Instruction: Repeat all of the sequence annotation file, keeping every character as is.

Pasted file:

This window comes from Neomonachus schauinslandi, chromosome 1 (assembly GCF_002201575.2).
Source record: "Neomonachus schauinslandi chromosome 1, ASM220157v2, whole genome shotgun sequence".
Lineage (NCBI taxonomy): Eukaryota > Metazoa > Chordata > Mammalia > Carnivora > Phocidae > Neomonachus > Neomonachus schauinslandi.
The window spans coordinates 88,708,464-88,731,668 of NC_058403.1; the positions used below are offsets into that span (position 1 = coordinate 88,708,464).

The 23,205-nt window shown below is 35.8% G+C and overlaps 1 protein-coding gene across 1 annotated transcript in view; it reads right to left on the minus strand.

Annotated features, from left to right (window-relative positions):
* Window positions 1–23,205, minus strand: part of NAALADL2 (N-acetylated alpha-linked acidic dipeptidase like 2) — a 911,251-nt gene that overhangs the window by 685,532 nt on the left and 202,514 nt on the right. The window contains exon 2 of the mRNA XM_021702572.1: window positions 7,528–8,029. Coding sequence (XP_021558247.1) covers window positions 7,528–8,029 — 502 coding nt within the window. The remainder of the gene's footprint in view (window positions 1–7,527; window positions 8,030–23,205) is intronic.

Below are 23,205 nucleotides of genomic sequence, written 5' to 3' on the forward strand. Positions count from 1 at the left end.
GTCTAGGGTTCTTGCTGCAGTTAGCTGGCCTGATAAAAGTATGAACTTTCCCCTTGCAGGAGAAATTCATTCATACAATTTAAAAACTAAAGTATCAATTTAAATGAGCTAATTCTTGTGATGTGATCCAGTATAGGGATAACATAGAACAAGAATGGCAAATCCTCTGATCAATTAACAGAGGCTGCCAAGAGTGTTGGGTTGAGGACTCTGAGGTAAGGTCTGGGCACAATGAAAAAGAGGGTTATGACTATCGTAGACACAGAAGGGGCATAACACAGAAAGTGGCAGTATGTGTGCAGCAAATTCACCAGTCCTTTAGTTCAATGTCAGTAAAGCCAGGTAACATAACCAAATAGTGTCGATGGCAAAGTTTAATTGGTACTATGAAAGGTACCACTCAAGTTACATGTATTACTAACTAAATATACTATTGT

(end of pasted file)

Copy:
This window comes from Neomonachus schauinslandi, chromosome 1 (assembly GCF_002201575.2).
Source record: "Neomonachus schauinslandi chromosome 1, ASM220157v2, whole genome shotgun sequence".
Lineage (NCBI taxonomy): Eukaryota > Metazoa > Chordata > Mammalia > Carnivora > Phocidae > Neomonachus > Neomonachus schauinslandi.
The window spans coordinates 88,708,464-88,731,668 of NC_058403.1; the positions used below are offsets into that span (position 1 = coordinate 88,708,464).

The 23,205-nt window shown below is 35.8% G+C and overlaps 1 protein-coding gene across 1 annotated transcript in view; it reads right to left on the minus strand.

Annotated features, from left to right (window-relative positions):
* Window positions 1–23,205, minus strand: part of NAALADL2 (N-acetylated alpha-linked acidic dipeptidase like 2) — a 911,251-nt gene that overhangs the window by 685,532 nt on the left and 202,514 nt on the right. The window contains exon 2 of the mRNA XM_021702572.1: window positions 7,528–8,029. Coding sequence (XP_021558247.1) covers window positions 7,528–8,029 — 502 coding nt within the window. The remainder of the gene's footprint in view (window positions 1–7,527; window positions 8,030–23,205) is intronic.

Below are 23,205 nucleotides of genomic sequence, written 5' to 3' on the forward strand. Positions count from 1 at the left end.
GTCTAGGGTTCTTGCTGCAGTTAGCTGGCCTGATAAAAGTATGAACTTTCCCCTTGCAGGAGAAATTCATTCATACAATTTAAAAACTAAAGTATCAATTTAAATGAGCTAATTCTTGTGATGTGATCCAGTATAGGGATAACATAGAACAAGAATGGCAAATCCTCTGATCAATTAACAGAGGCTGCCAAGAGTGTTGGGTTGAGGACTCTGAGGTAAGGTCTGGGCACAATGAAAAAGAGGGTTATGACTATCGTAGACACAGAAGGGGCATAACACAGAAAGTGGCAGTATGTGTGCAGCAAATTCACCAGTCCTTTAGTTCAATGTCAGTAAAGCCAGGTAACATAACCAAATAGTGTCGATGGCAAAGTTTAATTGGTACTATGAAAGGTACCACTCAAGTTACATGTATTACTAACTAAATATACTATTGT